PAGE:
You may be tempted to stop taking antidepressants as soon as your symptoms ease, but depression can return if you quit too soon. Clinicians generally recommend staying on the medication for six to nine months before considering going off antidepressants.
Will I ever be able to get off antidepressants?
The symptoms from weaning off antidepressants are, for the most part, mild and will go away over time. In a sample of more than 250 people who stopped taking antidepressants, 20 percent reported stopping to be “very easy,” while a little more than 50 percent said it was “fairly easy.”
How do you know when you don’t need antidepressants anymore?
Common symptoms associated with discontinuation syndrome include feeling dizzy, achy, tingling, nauseated, and fatigued, much like having the flu. An easy way to tell if you’re going through discontinuation syndrome is to take a dose of the medication that you’re tapering from.
How long will I be on antidepressants?
Even once you do start to feel better, you should expect to remain on your antidepressant for at least 4 to 6 additional months. Those experiencing depression for the first time may require even longer, from 6 to 12 months. This is due to the risk of depression returning if the medication is stopped too soon.
How do I come off antidepressants?
Never stop “cold turkey.” In many cases, the best way to stop taking most antidepressants is to slowly cut back your dose under the guidance of your doctor. This is called tapering. Tapering helps your brain adjust to the chemical changes and can help prevent discontinuation symptoms.
Is antidepressant weight gain permanent?
Researchers at King’s College London found that all twelve of the leading antidepressants — including fluoxetine (Prozac), sertraline (Zoloft), and escitalopram (Lexapro) — increased risk for weight gain for up to six years after starting treatment.
Do antidepressants mess up your brain?
There is new reason to be cautious about using popular antidepressants in people who are not really depressed. For the first time, research has shown that a widely used antidepressant may cause subtle changes in brain structure and function when taken by those who are not depressed.
Why you should stop taking antidepressants?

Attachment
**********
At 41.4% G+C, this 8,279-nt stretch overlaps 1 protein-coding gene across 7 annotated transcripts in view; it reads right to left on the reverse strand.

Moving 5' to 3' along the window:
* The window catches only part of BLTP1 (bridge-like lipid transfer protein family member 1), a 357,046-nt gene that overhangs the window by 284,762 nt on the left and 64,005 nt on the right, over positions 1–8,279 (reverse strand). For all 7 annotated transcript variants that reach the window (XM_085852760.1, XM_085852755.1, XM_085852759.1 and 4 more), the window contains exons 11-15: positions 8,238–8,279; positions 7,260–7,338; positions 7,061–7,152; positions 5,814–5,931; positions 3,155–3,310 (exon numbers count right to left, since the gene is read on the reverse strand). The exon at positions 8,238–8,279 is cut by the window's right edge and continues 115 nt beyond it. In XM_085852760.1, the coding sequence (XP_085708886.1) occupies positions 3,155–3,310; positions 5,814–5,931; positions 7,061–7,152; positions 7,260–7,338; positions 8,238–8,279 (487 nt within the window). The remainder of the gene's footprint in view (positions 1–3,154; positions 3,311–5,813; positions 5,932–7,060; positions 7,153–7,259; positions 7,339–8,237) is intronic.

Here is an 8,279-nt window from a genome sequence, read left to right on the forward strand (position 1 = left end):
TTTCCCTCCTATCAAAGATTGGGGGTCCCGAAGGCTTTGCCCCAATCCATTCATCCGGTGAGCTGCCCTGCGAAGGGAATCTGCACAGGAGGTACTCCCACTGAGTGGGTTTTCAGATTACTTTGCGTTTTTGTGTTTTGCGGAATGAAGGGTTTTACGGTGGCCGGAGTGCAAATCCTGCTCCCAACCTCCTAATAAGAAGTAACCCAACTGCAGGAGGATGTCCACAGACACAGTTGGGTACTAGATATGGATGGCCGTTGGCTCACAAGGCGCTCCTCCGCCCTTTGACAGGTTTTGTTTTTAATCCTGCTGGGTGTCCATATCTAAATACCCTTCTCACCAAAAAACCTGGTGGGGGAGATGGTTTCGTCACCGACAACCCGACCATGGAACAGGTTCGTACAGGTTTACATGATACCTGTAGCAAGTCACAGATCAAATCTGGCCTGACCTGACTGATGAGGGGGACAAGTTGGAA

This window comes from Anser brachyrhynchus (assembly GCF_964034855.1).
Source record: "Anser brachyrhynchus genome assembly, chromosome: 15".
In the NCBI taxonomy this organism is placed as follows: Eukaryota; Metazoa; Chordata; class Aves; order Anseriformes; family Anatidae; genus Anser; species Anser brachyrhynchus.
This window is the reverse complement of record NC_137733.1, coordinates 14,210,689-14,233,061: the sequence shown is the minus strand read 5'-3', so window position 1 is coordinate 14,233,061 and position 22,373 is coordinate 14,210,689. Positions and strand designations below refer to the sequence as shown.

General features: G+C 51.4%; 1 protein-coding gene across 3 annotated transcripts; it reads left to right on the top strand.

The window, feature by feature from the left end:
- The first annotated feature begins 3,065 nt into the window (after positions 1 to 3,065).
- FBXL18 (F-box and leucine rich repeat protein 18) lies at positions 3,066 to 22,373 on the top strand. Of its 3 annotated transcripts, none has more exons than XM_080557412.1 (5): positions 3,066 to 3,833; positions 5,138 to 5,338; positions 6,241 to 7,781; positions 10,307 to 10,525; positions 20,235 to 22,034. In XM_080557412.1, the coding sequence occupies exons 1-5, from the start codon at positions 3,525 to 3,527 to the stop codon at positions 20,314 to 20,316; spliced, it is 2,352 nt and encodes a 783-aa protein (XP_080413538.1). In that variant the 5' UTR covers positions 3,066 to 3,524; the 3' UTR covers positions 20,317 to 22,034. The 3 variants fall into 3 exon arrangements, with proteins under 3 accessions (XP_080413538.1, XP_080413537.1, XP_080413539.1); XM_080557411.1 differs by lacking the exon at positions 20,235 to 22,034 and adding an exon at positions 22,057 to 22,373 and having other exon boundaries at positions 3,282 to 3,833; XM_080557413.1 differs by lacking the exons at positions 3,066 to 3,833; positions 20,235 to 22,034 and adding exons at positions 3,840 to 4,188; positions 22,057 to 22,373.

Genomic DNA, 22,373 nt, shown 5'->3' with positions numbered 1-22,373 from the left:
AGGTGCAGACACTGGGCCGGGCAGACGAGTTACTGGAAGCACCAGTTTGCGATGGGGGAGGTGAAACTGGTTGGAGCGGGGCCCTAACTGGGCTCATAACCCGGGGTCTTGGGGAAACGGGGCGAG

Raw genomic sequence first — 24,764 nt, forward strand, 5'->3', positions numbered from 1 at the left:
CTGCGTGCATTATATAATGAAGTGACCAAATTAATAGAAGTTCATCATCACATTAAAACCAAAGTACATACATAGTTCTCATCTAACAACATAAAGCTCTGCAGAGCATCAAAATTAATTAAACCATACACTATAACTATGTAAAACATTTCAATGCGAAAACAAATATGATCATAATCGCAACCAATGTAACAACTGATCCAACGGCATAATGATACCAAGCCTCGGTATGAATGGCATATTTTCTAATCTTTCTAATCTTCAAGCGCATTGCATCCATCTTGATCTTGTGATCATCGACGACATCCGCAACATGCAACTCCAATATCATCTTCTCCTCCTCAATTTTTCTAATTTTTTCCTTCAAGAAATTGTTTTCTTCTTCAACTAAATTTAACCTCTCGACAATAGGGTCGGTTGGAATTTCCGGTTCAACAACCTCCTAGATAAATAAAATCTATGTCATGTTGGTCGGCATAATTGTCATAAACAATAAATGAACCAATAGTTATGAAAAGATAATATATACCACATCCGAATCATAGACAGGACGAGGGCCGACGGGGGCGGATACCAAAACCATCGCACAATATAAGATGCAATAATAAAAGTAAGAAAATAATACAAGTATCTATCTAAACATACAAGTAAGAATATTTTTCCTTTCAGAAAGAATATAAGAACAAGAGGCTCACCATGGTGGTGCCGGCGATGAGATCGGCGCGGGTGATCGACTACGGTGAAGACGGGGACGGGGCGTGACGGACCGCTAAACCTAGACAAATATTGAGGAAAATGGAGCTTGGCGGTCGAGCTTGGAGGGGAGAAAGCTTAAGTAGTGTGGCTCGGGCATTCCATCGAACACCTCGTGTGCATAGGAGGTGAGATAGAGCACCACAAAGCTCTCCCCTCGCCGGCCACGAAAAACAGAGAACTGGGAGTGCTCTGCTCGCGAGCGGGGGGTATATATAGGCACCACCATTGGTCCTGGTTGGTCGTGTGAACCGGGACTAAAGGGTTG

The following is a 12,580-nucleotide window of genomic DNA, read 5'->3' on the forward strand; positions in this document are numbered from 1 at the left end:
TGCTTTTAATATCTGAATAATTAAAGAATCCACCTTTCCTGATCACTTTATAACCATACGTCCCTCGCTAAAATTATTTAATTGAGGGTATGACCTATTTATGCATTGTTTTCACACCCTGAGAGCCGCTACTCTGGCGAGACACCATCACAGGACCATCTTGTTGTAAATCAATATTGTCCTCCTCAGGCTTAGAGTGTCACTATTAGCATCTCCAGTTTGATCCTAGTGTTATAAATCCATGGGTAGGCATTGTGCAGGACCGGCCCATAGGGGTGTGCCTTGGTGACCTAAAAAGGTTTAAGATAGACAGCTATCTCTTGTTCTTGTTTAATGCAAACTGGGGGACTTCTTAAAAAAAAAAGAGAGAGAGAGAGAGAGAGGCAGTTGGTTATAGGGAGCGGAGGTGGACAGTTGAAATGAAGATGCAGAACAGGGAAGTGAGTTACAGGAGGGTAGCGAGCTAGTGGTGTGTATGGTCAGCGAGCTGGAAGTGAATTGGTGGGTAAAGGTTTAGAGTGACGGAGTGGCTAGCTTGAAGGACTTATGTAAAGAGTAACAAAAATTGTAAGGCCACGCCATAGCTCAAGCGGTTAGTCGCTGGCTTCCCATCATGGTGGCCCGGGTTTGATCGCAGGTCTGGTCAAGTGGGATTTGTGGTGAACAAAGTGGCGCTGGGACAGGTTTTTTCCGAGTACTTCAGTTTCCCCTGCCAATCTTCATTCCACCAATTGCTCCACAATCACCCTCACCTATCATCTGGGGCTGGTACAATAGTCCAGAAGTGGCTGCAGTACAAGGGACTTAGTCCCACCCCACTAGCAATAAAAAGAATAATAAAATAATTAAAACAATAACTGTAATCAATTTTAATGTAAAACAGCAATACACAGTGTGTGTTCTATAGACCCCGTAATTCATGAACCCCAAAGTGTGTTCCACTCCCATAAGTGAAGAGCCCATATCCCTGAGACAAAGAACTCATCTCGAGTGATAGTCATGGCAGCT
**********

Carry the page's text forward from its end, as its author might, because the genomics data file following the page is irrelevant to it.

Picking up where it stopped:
The best reason to stop taking your antidepressant is because you feel better and you and your doctor believe that you will stay well after you stop taking it. An antidepressant needs time to work. You may need to take it for 1 to 3 weeks before you start to feel better and for 6 to 8 weeks before you feel much better.
What are the negative effects of antidepressants?
Like all medications, antidepressants can have side effects. But they’re generally well-tolerated, says Andrew Coulter, MD, a psychiatrist at the Cleveland Clinic.
Along with headache and confusion, these include:
- Muscle cramps, spasms, or weakness.
Can you still get depressed while on antidepressants?
If you feel like your antidepressant has stopped working, you’re not alone. It’s common for a medication that once worked wonders to become ineffective, especially if you’ve been taking it for a long time. Symptoms return for up to 33% of people using antidepressants — it’s called breakthrough depression.
Why do antidepressants take 4 6 weeks to work?
Instead antidepressants target our DNA, in particular the genes that code for the serotonin transporter. They make these genes less active, so fewer serotonin transporter molecules are available in the brain. This, it is argued, explains the delayed action of antidepressants.
What if a normal person takes antidepressants?
(If a person who isn’t depressed takes antidepressants, they do not improve that person’s mood or functioning – it’s not a “happy pill.”) Rarely, people experience apathy or loss of emotions while on certain antidepressants. When this happens, lowering the dose or switching to a different antidepressant may help.
Do you really need antidepressants?
Why might your doctor recommend antidepressants? Your doctor might suggest that you try antidepressants if: You have tried counselling and lifestyle changes, and they haven’t worked. Your symptoms are bad enough that they interfere with your daily life.
Which antidepressants have the worst withdrawal symptoms?
Among the SSRIs paroxetine seems to be the worst offender and fluoxetine the least while sertraline and fluvoxamine tend to be intermediate. However, the most serious discontinuation reactions came from the SNRI venlafaxine.
Do antidepressants cause dementia?
New evidence shows some anti-depressants can raise dementia risk. Certain antidepressants and bladder medications are linked to increased risk of dementia, according to new University of East Anglia research funded by Alzheimer’s Society and published today in the British Medical Journal.
What does SSRI withdrawal feel like?
The most common symptoms of SSRI discontinuation syndrome are described as either being flu-like, or feeling like a sudden return of anxiety or depression.